Upon arriving in Otuam shortly after being named king, Peggy gets the full force of her kingdom's financial reality. Her own family's palace is in shambles, her uncle has yet to be buried (some weeks since his death and that phone call) because no one has the money for a proper burial befitting a king and no one wants to bury him with anything less, for fear of angering the ancestors from the other side. Peggy fears being haunted by her uncle if he feels disrespected. There's also her impoverished people who are fighting for the most basic needs like clean water sources. The local pond is highly contaminated. The local government did install boreholes (water taps) for clean water but charges each family a few cents per bucket of water. The families who can't afford the fee have no choice but to drink the contaminated lake water. Peggy also discovers that many homes don't have working plumbing, the children getting up ridiculously early to make multiple trips for water (sometimes walking for up to 6 hours each morning) before even starting school each day. 

 

In the early days of her reign, King Peggy feels out of her league. How is she to run a kingdom when she's never even had retail management experience, she asks herself. She struggles against a growing realization that the majority of her council of elders is made up of men secretly stealing from her directly or from the town coffers. She also begins to suspect that she was "chosen" because the elders thought her inexperience and distance (after she decides to continue living in US for most of the year) will allow them to continue their money-skimming schemes. How was she to make any headway in these conditions?!

 

"You cannot eat or drink in public. It's unseemly for a king to be shoving things into her face. Plus, if there is a witch in the crowd watching you she can make you choke to death on whatever you're consuming."

 

Peggy sighed. "In Otuam I will abide by this rule," she said. "But in the US, we all work so much that we have to grab a bite in public sometimes because when we get home it is too late to cook. And no one there knows I am a king."

 

"They know at the embassy. One of them might be a witch. And even if they aren't, it would be undignified to stuff your face even there."

 

Witches. At the embassy. Looking back at her 29 years there, Peggy realized this could explain a lot of things.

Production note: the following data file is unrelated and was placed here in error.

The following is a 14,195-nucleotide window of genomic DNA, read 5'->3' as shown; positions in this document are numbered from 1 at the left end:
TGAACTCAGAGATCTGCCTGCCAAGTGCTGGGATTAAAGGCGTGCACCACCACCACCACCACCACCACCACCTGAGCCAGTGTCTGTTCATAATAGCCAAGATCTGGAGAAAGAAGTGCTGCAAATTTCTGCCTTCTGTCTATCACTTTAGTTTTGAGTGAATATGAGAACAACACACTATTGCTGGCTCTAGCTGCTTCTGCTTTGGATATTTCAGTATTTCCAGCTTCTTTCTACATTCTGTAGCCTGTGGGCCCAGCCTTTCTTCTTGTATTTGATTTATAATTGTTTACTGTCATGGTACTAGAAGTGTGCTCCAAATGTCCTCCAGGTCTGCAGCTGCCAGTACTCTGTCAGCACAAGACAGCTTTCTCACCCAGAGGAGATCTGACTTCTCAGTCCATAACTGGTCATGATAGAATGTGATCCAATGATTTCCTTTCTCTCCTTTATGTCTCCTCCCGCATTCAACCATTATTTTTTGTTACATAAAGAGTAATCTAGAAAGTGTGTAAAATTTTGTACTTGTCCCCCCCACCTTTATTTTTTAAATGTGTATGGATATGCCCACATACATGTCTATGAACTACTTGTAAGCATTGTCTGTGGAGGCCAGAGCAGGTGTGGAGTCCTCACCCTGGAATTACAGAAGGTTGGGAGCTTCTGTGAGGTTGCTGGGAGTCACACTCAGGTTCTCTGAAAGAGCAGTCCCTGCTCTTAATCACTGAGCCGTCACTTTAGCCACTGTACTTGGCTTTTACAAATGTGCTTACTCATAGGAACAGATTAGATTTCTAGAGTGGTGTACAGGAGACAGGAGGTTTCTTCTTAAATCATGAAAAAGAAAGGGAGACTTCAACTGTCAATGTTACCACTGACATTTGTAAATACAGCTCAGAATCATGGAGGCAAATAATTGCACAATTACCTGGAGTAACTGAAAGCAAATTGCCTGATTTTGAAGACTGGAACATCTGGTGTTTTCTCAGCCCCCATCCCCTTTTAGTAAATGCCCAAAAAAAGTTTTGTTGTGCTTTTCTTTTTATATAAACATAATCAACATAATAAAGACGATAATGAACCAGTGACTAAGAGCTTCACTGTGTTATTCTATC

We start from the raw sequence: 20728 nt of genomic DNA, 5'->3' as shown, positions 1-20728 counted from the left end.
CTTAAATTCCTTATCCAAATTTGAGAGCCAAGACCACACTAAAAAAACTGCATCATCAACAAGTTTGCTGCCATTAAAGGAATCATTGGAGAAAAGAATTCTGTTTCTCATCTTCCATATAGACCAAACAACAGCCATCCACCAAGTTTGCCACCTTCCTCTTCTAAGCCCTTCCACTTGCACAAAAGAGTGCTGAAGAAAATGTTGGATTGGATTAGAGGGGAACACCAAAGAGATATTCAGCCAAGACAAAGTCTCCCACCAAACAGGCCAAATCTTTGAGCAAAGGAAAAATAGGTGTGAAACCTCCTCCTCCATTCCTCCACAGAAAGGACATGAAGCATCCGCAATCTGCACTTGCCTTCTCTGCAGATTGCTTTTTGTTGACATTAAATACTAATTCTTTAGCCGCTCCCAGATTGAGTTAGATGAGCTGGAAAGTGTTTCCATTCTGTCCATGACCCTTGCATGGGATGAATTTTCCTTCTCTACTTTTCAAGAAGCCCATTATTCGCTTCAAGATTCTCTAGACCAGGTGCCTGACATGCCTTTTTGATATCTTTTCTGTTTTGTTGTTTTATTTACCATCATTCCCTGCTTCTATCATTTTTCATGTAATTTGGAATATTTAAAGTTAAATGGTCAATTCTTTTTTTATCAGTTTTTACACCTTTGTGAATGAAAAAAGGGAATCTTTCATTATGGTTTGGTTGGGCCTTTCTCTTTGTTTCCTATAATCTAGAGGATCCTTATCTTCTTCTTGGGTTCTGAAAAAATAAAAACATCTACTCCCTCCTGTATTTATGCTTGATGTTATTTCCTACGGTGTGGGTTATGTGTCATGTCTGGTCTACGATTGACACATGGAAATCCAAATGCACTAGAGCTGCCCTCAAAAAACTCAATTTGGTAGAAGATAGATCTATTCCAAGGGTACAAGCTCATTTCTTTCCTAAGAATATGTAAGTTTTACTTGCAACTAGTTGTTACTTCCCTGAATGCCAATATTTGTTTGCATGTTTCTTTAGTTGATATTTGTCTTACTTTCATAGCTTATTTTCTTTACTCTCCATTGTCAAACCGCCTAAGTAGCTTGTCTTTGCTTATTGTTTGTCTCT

At a particularly low point, Bartels is given strength through the advice of a Otuam friend, "Remember the sparrow that builds its nest one twig at a time." Peggy thinks things over and decides her kingdom would be best served, at least for a time, if she continues to work in the US, sending portions of her income back to Otuam. Her new position brings an unexpected sense of strangeness to the office she had worked in for so many years. Suddenly, her boss didn't know if it was appropriate asking a king to get him coffee! Co-workers shied away from her, unsure of how to address her. Frustrated, she finally announces that yes, she's a Ghanian king but only when she is there, at the embassy she just wants to do her secretarial duties. Eventually things find their proper rhythm again and to this day, King Peggy continues to work at the Ghanian Embassy, sending income back to her kingdom in between multiple visits throughout each year. 

 

This biography mainly focuses on the first two years of King Peggy's reign. No doubt, there's definitely a pretty cool story here, what with Peggy's interesting turn in circumstances. And Peggy herself is pretty inspiring, the way she takes on a mess of a kingdom (financially) and finds ways to give her people a better life, even at the expense of her own personal financial comfort. But something just wasn't quite there for me in the writing. Something about it felt too simplistic and detached. At times it felt more like I was reading a term paper rather than a full fledged biography. Given the fact Eleanor Herman actually spent time in Otuam with King Peggy, getting to know the community and this bio's key players, I was disappointed with the quality of writing, the flatness much of it had. But like I said, a pretty cool story when you take just the facts in... a story that I could see possibly making a pretty fun biopic someday.